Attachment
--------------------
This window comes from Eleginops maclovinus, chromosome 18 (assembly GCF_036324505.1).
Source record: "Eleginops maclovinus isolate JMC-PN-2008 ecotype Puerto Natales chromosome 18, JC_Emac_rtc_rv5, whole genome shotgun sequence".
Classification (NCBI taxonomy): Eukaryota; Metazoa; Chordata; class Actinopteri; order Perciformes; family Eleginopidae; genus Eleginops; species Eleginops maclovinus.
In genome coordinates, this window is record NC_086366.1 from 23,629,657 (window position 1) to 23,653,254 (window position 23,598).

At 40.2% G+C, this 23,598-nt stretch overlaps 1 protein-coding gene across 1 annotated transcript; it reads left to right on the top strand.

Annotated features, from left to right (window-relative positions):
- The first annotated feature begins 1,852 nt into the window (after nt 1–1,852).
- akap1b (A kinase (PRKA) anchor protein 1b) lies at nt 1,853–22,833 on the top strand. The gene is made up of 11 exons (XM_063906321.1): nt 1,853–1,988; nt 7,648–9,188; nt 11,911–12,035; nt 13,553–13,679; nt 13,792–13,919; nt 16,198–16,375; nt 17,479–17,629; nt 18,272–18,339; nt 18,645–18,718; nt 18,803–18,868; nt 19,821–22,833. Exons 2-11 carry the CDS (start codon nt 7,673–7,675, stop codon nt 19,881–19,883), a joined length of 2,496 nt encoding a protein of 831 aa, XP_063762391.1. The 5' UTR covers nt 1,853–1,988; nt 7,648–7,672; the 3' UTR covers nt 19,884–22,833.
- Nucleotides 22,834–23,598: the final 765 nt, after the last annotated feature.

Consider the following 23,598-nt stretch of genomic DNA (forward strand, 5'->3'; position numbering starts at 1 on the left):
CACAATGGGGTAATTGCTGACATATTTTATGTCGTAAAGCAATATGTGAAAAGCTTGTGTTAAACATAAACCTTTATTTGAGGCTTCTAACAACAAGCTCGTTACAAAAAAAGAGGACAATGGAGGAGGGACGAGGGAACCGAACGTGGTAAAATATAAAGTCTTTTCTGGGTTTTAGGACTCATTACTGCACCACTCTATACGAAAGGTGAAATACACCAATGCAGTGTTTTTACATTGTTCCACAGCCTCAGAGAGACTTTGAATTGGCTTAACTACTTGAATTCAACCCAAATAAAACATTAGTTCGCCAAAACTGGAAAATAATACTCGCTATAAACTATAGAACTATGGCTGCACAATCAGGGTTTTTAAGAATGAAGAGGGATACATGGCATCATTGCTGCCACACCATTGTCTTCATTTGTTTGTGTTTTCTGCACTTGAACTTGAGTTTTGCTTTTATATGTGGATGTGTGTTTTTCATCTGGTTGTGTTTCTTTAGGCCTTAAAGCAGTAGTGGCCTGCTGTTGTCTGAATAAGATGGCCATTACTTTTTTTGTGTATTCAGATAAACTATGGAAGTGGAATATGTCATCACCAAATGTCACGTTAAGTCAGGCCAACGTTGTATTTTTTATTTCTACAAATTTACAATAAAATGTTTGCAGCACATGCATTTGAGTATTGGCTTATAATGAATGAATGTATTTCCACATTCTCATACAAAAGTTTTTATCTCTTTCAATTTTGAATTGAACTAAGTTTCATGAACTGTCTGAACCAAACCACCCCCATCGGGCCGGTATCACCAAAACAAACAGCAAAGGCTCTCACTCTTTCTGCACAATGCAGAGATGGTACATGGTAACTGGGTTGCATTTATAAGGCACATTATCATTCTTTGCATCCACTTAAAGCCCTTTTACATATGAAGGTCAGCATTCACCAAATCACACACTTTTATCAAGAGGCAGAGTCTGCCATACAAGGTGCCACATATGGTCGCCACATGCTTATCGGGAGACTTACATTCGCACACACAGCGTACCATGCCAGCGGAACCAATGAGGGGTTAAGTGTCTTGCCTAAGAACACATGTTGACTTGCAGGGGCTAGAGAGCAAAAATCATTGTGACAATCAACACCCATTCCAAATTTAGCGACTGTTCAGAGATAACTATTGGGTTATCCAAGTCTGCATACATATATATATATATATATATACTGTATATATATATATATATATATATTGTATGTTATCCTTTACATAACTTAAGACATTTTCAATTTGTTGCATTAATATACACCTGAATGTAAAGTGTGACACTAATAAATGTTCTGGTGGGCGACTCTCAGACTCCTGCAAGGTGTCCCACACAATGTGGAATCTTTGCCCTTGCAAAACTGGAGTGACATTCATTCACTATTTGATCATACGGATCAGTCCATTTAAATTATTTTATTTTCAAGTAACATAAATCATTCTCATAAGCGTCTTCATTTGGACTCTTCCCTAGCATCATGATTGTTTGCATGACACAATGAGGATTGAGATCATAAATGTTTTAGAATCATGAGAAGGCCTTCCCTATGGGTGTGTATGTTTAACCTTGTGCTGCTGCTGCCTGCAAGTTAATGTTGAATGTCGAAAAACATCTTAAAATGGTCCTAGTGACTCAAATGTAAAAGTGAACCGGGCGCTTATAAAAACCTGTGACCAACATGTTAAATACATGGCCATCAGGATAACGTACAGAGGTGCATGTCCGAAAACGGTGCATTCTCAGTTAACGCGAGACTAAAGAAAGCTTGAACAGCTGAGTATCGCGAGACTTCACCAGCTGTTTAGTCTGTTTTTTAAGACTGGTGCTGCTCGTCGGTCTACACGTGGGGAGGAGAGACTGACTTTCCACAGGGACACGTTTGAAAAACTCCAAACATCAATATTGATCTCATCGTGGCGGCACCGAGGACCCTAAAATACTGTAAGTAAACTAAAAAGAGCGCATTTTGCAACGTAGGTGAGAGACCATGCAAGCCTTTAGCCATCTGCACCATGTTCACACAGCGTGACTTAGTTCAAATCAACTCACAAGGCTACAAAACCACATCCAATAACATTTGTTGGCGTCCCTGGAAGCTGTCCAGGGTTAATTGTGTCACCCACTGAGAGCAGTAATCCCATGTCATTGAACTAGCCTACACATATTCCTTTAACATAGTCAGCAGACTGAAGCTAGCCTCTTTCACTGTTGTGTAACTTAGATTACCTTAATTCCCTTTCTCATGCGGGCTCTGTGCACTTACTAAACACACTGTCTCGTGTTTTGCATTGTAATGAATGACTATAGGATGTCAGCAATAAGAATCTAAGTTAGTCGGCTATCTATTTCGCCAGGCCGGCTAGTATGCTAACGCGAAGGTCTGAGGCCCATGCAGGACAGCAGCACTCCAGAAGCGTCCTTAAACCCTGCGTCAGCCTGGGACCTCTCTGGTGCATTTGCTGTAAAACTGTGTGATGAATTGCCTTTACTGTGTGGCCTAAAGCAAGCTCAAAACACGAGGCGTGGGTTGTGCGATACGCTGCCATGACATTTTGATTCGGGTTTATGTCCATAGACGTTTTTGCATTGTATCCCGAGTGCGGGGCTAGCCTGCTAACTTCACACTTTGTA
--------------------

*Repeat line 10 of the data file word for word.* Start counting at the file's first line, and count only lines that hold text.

Consider the following 23,598-nt stretch of genomic DNA (forward strand, 5'->3'; position numbering starts at 1 on the left):